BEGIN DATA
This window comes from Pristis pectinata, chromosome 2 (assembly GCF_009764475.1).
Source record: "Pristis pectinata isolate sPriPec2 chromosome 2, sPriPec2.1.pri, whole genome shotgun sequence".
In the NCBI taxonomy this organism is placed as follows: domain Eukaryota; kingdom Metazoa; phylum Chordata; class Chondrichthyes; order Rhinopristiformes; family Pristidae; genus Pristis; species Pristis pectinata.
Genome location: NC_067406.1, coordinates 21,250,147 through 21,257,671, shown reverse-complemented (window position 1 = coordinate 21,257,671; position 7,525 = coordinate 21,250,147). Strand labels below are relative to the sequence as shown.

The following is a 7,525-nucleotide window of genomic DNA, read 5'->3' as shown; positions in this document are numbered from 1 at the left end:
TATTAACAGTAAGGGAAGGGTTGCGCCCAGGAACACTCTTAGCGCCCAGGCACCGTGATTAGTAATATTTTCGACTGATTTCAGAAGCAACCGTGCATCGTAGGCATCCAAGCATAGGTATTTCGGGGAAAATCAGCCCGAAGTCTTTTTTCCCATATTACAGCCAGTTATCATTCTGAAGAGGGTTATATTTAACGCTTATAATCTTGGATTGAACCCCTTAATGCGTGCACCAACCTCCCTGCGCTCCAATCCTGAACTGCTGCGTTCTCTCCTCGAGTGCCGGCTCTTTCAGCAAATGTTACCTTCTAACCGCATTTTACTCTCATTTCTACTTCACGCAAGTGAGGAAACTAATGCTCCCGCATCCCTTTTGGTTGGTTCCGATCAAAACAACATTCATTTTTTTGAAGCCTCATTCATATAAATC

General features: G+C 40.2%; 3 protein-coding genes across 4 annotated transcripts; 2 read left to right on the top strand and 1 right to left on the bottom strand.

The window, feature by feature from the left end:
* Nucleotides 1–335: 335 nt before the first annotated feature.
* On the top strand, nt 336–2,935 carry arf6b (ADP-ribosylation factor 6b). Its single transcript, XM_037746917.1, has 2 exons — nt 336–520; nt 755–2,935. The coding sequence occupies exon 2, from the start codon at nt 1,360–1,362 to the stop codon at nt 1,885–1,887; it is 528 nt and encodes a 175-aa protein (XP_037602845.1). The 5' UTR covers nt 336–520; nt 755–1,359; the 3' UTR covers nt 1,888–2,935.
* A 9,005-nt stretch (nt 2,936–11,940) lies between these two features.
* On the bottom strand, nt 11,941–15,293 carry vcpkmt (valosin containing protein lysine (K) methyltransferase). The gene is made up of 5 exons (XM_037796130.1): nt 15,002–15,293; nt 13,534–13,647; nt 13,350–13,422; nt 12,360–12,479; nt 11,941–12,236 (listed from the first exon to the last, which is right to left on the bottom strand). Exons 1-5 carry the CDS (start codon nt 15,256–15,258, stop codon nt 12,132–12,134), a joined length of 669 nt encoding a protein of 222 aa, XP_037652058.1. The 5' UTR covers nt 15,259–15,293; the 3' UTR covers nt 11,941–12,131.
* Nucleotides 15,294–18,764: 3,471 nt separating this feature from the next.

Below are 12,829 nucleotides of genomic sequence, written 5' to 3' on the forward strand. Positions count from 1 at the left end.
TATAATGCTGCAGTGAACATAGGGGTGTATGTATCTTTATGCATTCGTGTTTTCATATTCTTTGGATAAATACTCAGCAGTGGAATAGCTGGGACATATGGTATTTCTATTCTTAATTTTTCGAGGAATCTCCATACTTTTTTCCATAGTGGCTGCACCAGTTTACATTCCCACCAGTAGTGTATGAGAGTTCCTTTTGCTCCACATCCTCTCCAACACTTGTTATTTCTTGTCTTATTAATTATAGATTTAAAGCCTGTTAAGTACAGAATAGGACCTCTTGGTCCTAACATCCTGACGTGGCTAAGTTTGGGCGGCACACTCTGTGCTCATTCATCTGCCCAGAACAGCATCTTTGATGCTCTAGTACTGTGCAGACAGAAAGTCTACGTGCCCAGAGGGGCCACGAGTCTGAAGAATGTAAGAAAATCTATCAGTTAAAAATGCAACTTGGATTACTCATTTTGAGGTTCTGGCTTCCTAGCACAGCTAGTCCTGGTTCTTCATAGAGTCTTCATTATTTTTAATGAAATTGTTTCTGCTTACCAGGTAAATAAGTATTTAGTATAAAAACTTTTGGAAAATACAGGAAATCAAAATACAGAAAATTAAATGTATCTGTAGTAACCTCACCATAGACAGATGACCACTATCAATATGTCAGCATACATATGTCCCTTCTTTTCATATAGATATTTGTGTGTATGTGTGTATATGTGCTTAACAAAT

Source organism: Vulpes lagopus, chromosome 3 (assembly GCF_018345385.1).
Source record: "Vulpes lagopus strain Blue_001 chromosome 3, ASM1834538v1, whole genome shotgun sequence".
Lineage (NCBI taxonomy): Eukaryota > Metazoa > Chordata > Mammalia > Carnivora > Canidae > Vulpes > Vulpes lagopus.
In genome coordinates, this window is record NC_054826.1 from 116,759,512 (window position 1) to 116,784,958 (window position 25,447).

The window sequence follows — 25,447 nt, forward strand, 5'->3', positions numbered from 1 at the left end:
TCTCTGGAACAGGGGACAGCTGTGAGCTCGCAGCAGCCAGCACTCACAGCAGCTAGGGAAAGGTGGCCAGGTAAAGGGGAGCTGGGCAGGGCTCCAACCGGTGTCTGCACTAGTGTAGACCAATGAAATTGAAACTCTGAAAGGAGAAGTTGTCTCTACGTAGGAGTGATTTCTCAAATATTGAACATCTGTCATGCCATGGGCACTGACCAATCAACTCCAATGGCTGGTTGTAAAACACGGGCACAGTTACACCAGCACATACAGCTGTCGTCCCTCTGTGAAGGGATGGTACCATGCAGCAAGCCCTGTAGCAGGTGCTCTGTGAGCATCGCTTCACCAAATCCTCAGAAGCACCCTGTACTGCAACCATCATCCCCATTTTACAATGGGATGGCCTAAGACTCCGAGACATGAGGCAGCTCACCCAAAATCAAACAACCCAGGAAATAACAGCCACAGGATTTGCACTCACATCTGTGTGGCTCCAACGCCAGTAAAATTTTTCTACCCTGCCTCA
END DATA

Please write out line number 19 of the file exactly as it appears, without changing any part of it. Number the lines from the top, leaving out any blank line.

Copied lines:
In genome coordinates, this window is record NC_054826.1 from 116,759,512 (window position 1) to 116,784,958 (window position 25,447).